It's summer: Beware cruel stock disease

By Carmen Hall

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AT RISK: Dairy and beef cattle, and sheep, deer and goats are susceptible to facial eczema.
AT RISK: Dairy and beef cattle, and sheep, deer and goats are susceptible to facial eczema.

Facial eczema is not a problem in the Bay of Plenty at the moment but farmers are advised to check stock for any outbreaks over summer.

Bay of Plenty Federated Farmers' provisional president, Rick Powdrell, says it is a production killer and one of the nastiest diseases stock can get.

From an animal welfare perspective, it's one of the cruellest stock can suffer from, he says.

Dairy and beef cattle, sheep, deer and goats are susceptible to facial eczema.

It attacks the liver and is picked up by animals ingesting fungal spores from the pasture.

Mr Powdrell says sheep would first lose all the skin on their ears while skin could peel off dairy cows' udders.

"When an animal breaks out, usually it looks horrible and it's very hard on the animal."

He had experienced serious outbreaks over the years on his sheep farm but says the industry has been proactive in breeding resistance into flocks.

"A lot of work has been done that has been very successful," he says. "The dairy industry hasn't gone down that track in any great degree and they tend to use zinc supplements."

Focus Genetics' chief executive, Gavin Foulsham, says they have upped the game and are testing more sheep in order to breed rams which are resistant to facial eczema.

"Facial eczema resistance is a highly heritable trait so farmers can significantly manage the disease in their ewe flocks by selecting for facial eczema-tolerant rams."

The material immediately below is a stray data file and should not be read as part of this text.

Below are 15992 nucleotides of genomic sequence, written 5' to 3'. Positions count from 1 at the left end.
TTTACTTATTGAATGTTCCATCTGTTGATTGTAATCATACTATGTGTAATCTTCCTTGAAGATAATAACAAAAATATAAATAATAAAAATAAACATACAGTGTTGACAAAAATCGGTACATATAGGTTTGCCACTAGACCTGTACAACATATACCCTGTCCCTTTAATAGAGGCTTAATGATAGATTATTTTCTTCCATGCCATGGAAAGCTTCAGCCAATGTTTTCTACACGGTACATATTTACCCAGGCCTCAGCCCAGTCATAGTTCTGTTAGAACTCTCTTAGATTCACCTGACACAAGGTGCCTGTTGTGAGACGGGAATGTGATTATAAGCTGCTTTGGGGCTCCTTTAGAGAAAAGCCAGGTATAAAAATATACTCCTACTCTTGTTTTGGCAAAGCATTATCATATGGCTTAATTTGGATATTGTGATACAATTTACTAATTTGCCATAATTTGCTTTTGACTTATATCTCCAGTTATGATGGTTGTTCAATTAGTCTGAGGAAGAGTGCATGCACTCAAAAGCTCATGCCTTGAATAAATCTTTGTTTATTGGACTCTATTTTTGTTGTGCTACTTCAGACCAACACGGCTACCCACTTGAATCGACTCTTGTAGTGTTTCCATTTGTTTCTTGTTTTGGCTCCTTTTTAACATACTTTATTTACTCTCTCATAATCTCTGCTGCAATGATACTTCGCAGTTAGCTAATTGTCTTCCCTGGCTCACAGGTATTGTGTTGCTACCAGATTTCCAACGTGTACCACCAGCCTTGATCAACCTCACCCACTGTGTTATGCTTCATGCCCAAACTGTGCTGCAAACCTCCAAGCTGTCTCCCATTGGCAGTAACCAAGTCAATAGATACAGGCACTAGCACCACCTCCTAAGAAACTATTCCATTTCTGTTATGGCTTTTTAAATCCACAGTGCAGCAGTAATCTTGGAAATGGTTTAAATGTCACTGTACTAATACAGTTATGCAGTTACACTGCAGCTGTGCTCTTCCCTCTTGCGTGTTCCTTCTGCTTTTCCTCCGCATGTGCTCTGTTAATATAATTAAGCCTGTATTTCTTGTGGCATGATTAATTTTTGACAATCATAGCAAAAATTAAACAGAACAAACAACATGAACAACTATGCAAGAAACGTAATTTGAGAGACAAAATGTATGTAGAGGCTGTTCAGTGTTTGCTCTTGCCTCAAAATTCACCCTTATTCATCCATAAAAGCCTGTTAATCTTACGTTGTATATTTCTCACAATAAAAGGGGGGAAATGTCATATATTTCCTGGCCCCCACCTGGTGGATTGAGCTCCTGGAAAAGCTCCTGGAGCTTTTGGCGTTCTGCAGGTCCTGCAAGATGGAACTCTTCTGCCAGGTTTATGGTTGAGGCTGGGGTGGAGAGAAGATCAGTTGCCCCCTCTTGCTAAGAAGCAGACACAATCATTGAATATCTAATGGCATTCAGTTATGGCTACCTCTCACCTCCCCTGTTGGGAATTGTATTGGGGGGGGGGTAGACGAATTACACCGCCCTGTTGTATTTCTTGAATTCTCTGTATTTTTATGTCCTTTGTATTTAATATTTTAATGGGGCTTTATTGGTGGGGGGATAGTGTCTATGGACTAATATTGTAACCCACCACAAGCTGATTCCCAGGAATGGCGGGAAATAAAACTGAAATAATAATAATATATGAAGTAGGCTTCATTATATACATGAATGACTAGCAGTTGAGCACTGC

Ballance Agri-Nutrients animal nutrition product manager Jackie Aveling says even before physical signs appear, exposure to facial eczema can have a significant impact on animals, particularly cows, in which it results in an immediate drop in milk production.

Prevention is the best form of defence, she says.

"If as little as three per cent of the herd show clinical signs of facial eczema, then subclinical cases can affect up to 70 per cent of the herd."

Monitoring spore counts through summer and autumn through websites like the AsureQuality spore count site, and having an early plan of attack for facial eczema in place, would ensure the hard work being put into maintaining a healthy herd pays off in sustained production, says Mrs Aveling.

Zinc treatment from late December to May is recommended. Usually, zinc sulphate is added to water but it can taste bitter and may reduce the cow's water intake.

However, Zincmax+ offers another solution that tastes like peppermint and which also includes organic copper.

- NORTHERN ADVOCATE

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